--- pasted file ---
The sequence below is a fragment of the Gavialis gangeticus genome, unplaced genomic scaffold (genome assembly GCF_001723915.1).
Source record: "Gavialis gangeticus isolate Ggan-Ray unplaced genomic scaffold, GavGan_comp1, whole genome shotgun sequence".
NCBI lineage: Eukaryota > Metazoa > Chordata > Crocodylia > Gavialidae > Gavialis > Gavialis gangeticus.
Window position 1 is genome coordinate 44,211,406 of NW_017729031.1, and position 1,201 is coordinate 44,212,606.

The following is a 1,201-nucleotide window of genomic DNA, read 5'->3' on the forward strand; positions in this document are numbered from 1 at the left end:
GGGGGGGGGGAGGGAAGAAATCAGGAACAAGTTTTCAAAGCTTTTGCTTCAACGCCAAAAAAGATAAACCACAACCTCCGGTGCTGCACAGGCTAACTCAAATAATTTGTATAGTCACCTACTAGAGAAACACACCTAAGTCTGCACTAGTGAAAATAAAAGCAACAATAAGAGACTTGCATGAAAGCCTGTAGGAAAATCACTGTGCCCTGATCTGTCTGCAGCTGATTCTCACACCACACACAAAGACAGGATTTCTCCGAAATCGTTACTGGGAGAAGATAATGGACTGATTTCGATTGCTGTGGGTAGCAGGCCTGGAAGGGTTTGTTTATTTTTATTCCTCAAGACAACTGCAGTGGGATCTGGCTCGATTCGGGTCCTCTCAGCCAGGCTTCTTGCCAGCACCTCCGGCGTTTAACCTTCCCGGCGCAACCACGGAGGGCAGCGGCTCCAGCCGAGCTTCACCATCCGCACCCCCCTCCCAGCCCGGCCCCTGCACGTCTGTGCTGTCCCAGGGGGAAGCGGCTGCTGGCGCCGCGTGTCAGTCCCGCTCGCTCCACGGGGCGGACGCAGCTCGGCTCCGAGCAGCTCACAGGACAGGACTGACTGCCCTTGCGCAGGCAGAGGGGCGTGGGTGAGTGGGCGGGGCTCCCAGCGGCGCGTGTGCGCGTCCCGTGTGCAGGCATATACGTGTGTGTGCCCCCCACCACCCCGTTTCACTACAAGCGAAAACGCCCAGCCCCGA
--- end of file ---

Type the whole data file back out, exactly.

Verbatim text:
The sequence below is a fragment of the Gavialis gangeticus genome, unplaced genomic scaffold (genome assembly GCF_001723915.1).
Source record: "Gavialis gangeticus isolate Ggan-Ray unplaced genomic scaffold, GavGan_comp1, whole genome shotgun sequence".
NCBI lineage: Eukaryota > Metazoa > Chordata > Crocodylia > Gavialidae > Gavialis > Gavialis gangeticus.
Window position 1 is genome coordinate 44,211,406 of NW_017729031.1, and position 1,201 is coordinate 44,212,606.

The following is a 1,201-nucleotide window of genomic DNA, read 5'->3' on the forward strand; positions in this document are numbered from 1 at the left end:
GGGGGGGGGGAGGGAAGAAATCAGGAACAAGTTTTCAAAGCTTTTGCTTCAACGCCAAAAAAGATAAACCACAACCTCCGGTGCTGCACAGGCTAACTCAAATAATTTGTATAGTCACCTACTAGAGAAACACACCTAAGTCTGCACTAGTGAAAATAAAAGCAACAATAAGAGACTTGCATGAAAGCCTGTAGGAAAATCACTGTGCCCTGATCTGTCTGCAGCTGATTCTCACACCACACACAAAGACAGGATTTCTCCGAAATCGTTACTGGGAGAAGATAATGGACTGATTTCGATTGCTGTGGGTAGCAGGCCTGGAAGGGTTTGTTTATTTTTATTCCTCAAGACAACTGCAGTGGGATCTGGCTCGATTCGGGTCCTCTCAGCCAGGCTTCTTGCCAGCACCTCCGGCGTTTAACCTTCCCGGCGCAACCACGGAGGGCAGCGGCTCCAGCCGAGCTTCACCATCCGCACCCCCCTCCCAGCCCGGCCCCTGCACGTCTGTGCTGTCCCAGGGGGAAGCGGCTGCTGGCGCCGCGTGTCAGTCCCGCTCGCTCCACGGGGCGGACGCAGCTCGGCTCCGAGCAGCTCACAGGACAGGACTGACTGCCCTTGCGCAGGCAGAGGGGCGTGGGTGAGTGGGCGGGGCTCCCAGCGGCGCGTGTGCGCGTCCCGTGTGCAGGCATATACGTGTGTGTGCCCCCCACCACCCCGTTTCACTACAAGCGAAAACGCCCAGCCCCGA